There has been a lot of talk recently about potential deals for BlackBerry (BBRY) with Prem Watsa or private equity companies taking BlackBerry private or perhaps BlackBerry being sold in an auction. As with most of the news around BlackBerry, there is a lot of conflicting information, so it is difficult to assess the chances of a deal and the level of interest in BlackBerry. In this article, we are going to focus only on the likely price that a BlackBerry deal will happen at, not the likelihood that such a deal will occur. We will approach it from two perspectives. First we will look at what an acquirer may be willing to pay for BlackBerry. Then we will look at what shareholders may be willing to accept.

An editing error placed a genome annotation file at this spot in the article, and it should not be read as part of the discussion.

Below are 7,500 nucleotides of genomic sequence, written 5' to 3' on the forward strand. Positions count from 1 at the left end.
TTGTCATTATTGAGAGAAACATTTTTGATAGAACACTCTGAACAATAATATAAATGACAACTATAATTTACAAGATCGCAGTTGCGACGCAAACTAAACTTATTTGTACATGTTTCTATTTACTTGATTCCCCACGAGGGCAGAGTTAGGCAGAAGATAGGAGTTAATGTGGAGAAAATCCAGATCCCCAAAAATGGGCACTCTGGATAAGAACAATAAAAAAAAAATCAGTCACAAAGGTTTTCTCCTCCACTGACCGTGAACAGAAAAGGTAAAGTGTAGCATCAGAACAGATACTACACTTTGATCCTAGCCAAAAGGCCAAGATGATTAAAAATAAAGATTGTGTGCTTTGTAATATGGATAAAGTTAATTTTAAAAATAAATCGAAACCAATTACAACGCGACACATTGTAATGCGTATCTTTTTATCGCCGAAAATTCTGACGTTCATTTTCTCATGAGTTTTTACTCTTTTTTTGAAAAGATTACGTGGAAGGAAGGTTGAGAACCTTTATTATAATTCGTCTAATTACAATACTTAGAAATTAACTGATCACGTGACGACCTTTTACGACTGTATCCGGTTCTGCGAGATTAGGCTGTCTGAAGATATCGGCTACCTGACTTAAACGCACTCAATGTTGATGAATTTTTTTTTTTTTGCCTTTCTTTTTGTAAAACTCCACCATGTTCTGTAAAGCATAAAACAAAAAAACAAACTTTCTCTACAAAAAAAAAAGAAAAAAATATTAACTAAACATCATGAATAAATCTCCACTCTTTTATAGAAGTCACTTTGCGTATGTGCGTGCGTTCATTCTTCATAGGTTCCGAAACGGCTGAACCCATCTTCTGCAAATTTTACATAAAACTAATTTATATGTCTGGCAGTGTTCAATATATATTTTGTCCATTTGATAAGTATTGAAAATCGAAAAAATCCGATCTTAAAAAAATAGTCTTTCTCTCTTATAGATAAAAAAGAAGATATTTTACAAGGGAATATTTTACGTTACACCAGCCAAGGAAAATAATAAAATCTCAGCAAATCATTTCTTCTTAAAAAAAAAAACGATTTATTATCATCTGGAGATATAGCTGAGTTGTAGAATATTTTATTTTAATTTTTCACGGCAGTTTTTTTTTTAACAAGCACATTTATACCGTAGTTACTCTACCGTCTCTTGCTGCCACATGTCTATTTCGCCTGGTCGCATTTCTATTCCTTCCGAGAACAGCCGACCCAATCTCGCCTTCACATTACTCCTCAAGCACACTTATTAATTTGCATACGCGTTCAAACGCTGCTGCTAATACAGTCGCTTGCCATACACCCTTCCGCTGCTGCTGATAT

Estimates of BlackBerry's Value
A recent Market Currents post on Seeking Alpha mentioned analyst ranges for the value of various parts of BlackBerry. We are going to look at the ranges here, and also determine the top end value of the hardware division, which was only given a cost for winding down in that post. Although that post was discussing a sale of BlackBerry's parts, we are going to use those figures for valuing BlackBerry as a whole.
As mentioned in the post, some analysts figure that it could cost as much as $2 billion to wind down the hardware business. Another number we have heard is BMO analyst Tim Long's estimate of a $800 million cost to wind down the business.